Drawdown - A method used to exercise control on the release of project funds. Instead of making entire project budgets available from the outset, management may choose to release funds at specific times. These releases are called drawdowns. Drawdowns may coincide with phase gates so that funds are released at the beginning of each phase.
Dummy activity - In activity-on-arrow diagrams, where arrows represent activities, dummy activities show logical relationships between activities. They are not actual activities themselves - dummy activity arrows are drawn with broken lines to differentiate them from regular activity arrows.
Duration - The amount of time taken to complete an activity or task from start to finish.
Duration compression - Duration compression techniques shorten a project’s duration without reducing its scope. This typically requires additional expenditure. There are two main duration compression techniques: crashing and fast tracking. (See also schedule compression technique)
Dynamic systems development method - The dynamic systems development method is one of the agile product development methodologies. Like other members of the agile family, it conducts development in a series of iterations, with user-story-based improvements made in increments. The dynamic systems development method operates with fixed cost and time constraints and uses the MoSCoW prioritization method to identify the desired product requirements with these constraints in mind.
Early finish date - The earliest time by which a scheduled project activity can logically finish.
Early start date - The earliest time by which a scheduled project activity can logically start.
Earned schedule - A method of measuring schedule performance that improves upon traditional earned value management. Earned value management tracks schedule variance only in terms of money and not in terms of time and thus does not accurately indicate schedule performance by the end of a project. To address this discrepancy, earned schedule theory uses the same data as traditional earned value management but tracks schedule performances separately with respect to money and time.
Earned value - A concept used to gauge project schedule and cost performance. Portions of the project budget are assigned to components of the work breakdown structure, and successful completion of a work breakdown structure component is understood as value earned through work.
Earned value management - A method of measuring project performance and progress with regard to scope, time, and costs. It is based on the use of planned value (where portions of the budget are allotted to all project tasks), and earned value (where progress is measured in terms of the planned value that is earned upon completion of tasks).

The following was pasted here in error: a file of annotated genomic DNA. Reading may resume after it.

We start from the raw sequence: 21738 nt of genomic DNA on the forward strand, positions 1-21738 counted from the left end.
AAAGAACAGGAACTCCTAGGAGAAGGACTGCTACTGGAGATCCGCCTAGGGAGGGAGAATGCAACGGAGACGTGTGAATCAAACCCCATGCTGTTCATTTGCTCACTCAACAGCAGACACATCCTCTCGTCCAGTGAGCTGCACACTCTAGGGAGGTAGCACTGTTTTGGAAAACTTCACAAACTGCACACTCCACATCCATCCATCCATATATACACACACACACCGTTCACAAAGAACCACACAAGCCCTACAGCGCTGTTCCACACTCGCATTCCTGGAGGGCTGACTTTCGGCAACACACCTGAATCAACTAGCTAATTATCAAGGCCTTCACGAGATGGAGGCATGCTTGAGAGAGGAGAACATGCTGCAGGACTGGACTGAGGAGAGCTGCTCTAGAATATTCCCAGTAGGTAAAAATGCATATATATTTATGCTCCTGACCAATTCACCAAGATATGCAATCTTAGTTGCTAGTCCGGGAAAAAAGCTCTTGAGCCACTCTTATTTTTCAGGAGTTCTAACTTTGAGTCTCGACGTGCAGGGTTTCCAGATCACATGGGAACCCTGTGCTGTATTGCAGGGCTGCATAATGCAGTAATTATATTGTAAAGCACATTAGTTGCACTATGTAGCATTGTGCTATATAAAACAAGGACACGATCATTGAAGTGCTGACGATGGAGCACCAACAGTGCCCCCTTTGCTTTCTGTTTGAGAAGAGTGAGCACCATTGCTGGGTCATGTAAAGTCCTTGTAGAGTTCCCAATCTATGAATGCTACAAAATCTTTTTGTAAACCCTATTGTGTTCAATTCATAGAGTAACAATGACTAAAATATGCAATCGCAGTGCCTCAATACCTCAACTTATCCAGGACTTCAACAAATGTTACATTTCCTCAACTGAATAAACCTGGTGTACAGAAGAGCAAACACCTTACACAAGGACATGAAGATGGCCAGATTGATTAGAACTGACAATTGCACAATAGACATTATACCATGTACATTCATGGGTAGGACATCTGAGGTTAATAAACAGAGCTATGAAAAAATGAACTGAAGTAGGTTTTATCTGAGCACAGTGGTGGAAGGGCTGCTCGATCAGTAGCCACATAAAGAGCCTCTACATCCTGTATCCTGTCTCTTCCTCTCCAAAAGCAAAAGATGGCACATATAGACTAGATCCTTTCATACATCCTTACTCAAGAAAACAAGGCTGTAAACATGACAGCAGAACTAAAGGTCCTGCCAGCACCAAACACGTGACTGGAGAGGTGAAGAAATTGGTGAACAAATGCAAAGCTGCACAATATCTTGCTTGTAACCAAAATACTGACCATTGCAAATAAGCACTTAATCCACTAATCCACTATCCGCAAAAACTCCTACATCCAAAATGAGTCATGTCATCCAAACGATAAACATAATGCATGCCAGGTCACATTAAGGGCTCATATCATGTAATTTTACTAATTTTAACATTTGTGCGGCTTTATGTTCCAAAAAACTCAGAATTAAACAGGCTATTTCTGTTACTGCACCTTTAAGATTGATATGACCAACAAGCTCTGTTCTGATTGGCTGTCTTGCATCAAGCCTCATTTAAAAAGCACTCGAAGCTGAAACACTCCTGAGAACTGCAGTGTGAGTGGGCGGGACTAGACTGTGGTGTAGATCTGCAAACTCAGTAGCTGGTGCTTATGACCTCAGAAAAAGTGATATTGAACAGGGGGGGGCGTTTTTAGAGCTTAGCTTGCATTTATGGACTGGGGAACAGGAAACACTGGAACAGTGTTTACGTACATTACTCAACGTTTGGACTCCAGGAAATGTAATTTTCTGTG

Effort - The amount of labor needed to complete a task. It is measured in person-hours or similar units.
Effort estimate - A calculated approximation of the effort — measured in staff-hours or similar units — needed to complete an activity.
Effort management - The most efficient allocation of time and resources to project activities.
End user - The person or persons who will eventually use the product of a project. Products are designed with end users in mind.
Enhancement, maintenance, and upgrade (EMU) - Enhancement, maintenance, and upgrade are project classifications used in the software development industry. Enhancement projects involve improving the functionality or performance of software. Maintenance projects keep software functioning as expected. Upgrade projects create a new version of the software, called a release.
Enterprise environmental factors - Internal and external factors that can impact projects. They include such things as climate, available resources, and organizational structure.
Enterprise modeling - Enterprise modeling is the creation of a model to represent an organization’s structure, processes, and resources. Enterprise models are built to increase understanding of how organizations work. They form the basis of improvement or restructuring efforts.
Epic - A set of similar or related user stories.
Estimate at completion (EAC) - The estimated total cost for all project work, calculated as the sum of the actual cost and the estimate to complete.
Estimate to complete (ETC) - At a given point in a project, the estimate of the cost of the work that still needs to be completed.
Estimating funnel - A metaphor for the increased accuracy in estimation made possible as a project progresses.